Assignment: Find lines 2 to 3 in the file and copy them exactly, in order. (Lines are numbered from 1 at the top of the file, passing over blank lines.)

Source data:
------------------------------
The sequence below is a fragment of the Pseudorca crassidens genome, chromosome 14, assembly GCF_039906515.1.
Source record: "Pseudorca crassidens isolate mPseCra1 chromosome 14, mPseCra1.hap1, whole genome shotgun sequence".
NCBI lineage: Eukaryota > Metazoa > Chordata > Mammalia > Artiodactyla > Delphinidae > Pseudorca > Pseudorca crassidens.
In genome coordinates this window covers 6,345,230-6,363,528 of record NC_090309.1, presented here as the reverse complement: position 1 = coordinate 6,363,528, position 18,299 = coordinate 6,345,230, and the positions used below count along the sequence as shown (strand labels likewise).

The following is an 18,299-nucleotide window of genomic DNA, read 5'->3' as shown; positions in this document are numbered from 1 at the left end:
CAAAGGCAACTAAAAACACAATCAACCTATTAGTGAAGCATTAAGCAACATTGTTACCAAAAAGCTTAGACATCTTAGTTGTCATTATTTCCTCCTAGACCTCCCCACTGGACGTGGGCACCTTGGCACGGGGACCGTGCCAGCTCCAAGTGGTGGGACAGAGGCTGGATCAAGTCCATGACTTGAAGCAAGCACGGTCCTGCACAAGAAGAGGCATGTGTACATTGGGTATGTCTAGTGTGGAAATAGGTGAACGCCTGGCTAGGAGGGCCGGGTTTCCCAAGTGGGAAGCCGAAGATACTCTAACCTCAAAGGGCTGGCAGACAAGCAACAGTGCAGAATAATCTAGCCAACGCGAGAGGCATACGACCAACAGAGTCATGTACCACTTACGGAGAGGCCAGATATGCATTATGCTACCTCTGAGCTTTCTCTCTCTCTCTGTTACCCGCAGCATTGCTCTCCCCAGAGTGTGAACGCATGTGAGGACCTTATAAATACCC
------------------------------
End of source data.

Source record: "Pseudorca crassidens isolate mPseCra1 chromosome 14, mPseCra1.hap1, whole genome shotgun sequence".
NCBI lineage: Eukaryota > Metazoa > Chordata > Mammalia > Artiodactyla > Delphinidae > Pseudorca > Pseudorca crassidens.